Last Updated on December 2, 2011, 5:20 pm ET
In a rich submission to the Copyright Office on behalf of the Library Copyright Alliance, Jonathan Band asks the Office to renew its rule allowing college professors and film and media students to decrypt DVDs for educational uses.
The submission is part of the administration of the Digital Millennium Copyright Act, which created a new statutory protection for digital locks, also know as Digital Rights Management (DRM) or Technical Protection Measures (TPMs). Under the DMCA, it is against the law to crack a digital lock, even if you ultimately use the underlying work in a way that is perfectly legitimate. This gives copyright holders who sell their works in digital formats a kind of super-copyright; they can control their works in ways that copyright law ordinarily would not allow, blocking fair uses and educational uses that the law would otherwise allow, and even encourage.
DVDs are a perfect example, because every DVD is protected by an encryption system called CSS. Only authorized DVD players (not rippers!) can decrypt the discs and play the underlying movies. That means that under provisions of the DMCA, video works stored on DVDs are not available for fair use such as copying clips from a movie to include in an online review, or for educational uses that involve copying from the DVD, and so on. Indeed, users of some open source platforms complain that they can’t even watch a DVD because they don’t use software that licenses the CSS decryption technology.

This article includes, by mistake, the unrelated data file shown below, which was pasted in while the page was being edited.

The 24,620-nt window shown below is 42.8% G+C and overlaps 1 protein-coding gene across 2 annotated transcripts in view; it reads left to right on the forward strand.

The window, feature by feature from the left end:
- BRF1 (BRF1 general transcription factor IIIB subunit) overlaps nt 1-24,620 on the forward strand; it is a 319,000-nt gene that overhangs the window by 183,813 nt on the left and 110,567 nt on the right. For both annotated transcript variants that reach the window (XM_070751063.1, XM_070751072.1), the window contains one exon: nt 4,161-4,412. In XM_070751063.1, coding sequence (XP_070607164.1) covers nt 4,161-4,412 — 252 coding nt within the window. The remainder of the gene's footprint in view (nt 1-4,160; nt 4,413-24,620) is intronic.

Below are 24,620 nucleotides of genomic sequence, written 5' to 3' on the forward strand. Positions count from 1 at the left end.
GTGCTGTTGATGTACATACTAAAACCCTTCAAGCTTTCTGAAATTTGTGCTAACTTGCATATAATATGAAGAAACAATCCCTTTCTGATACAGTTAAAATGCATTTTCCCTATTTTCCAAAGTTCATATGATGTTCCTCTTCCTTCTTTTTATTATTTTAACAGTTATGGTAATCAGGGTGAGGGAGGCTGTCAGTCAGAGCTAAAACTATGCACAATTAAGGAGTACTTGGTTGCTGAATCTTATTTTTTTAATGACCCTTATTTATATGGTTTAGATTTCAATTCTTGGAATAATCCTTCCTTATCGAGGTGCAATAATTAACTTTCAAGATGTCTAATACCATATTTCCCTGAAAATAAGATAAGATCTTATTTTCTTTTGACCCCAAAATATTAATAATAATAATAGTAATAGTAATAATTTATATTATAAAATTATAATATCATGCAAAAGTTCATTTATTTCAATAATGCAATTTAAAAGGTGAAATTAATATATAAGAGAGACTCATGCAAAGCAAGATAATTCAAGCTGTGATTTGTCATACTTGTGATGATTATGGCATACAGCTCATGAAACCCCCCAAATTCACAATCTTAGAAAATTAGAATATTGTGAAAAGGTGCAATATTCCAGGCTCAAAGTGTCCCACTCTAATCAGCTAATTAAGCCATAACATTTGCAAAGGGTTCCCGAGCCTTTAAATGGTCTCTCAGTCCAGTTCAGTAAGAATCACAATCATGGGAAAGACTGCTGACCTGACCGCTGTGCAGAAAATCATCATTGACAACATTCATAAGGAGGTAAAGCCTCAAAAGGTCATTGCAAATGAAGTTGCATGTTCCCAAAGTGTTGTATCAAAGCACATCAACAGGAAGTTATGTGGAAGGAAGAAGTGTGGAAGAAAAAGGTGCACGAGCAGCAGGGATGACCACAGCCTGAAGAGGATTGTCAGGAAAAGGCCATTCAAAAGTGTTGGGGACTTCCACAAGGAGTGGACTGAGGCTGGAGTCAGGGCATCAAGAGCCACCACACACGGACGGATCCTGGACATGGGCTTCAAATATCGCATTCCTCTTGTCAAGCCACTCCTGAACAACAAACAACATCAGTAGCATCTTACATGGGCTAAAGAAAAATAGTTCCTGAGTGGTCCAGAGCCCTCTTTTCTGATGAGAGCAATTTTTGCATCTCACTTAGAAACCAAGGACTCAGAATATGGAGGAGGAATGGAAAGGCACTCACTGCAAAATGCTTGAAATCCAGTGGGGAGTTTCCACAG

Sidebar: It’s also illegal to “traffic” in tools created expressly to “circumvent” digital locks. SOPA copies some of its key provisions from this part of the DMCA and makes it illegal to create tools that route around the digital censorship mechanisms that SOPA would create. Now, see how long it takes to find a DVD-ripping tool on the Internet. Not long, right? So how successful do you think SOPA’s anti-circumvention provisions will be? Not very, right?
In an attempt to alleviate these foreseeable points of friction between the DMCA and legitimate uses, the law also empowered the Copyright Office and the Librarian of Congress to consider and approve exceptions to DMCA protection every three years. DVDs have been the subject of several exemptions in the past, thanks especially to the important work of Professor Peter Decherney on educational uses.
Because the law requires that existing exceptions be renewed each cycle, rather than extending them automatically, the library community has weighed in this cycle to ask for an extension of the existing exception for professors and film and media students.
The bulk of the filing, and the most fun reading, is a series of stories from professors and students around the country describing how they use the exception for DVD ripping to teach better courses and create better class projects. There’s a lot of talk among copyright policy geeks about e-reserves and streaming video, and you could get the impression from the more conservative voices that professors and students are just looking for a free ride, that they should be paying a recurring license fee for the privilege of incorporating their library’s lawfully acquired DVDs more seamlessly into their teaching and learning. I think these stories create a pretty powerful rebuttal to that idea. It seems clear to me, at least, that these folks have made exciting fair uses and legitimate educational uses of these films.
So, again, check out the LCA filing here.